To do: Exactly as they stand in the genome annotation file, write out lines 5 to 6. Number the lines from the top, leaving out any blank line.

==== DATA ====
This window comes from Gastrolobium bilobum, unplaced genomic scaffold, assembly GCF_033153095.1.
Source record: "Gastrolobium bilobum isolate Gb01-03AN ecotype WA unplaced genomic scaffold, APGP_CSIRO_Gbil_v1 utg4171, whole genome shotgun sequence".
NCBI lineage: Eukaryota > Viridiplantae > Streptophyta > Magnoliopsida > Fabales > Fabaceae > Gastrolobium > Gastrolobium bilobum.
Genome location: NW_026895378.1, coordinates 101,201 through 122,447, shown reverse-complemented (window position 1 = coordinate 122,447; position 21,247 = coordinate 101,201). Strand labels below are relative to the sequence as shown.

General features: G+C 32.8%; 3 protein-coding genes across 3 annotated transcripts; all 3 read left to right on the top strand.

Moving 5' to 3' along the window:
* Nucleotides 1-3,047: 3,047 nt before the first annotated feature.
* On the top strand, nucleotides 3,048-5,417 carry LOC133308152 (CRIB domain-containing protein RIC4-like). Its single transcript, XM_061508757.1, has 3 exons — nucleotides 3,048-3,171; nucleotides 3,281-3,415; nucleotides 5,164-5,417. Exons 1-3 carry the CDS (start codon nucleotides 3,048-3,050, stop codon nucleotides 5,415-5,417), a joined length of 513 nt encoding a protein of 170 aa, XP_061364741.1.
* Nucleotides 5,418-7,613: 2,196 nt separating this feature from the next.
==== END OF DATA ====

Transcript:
General features: G+C 32.8%; 3 protein-coding genes across 3 annotated transcripts; all 3 read left to right on the top strand.

Moving 5' to 3' along the window: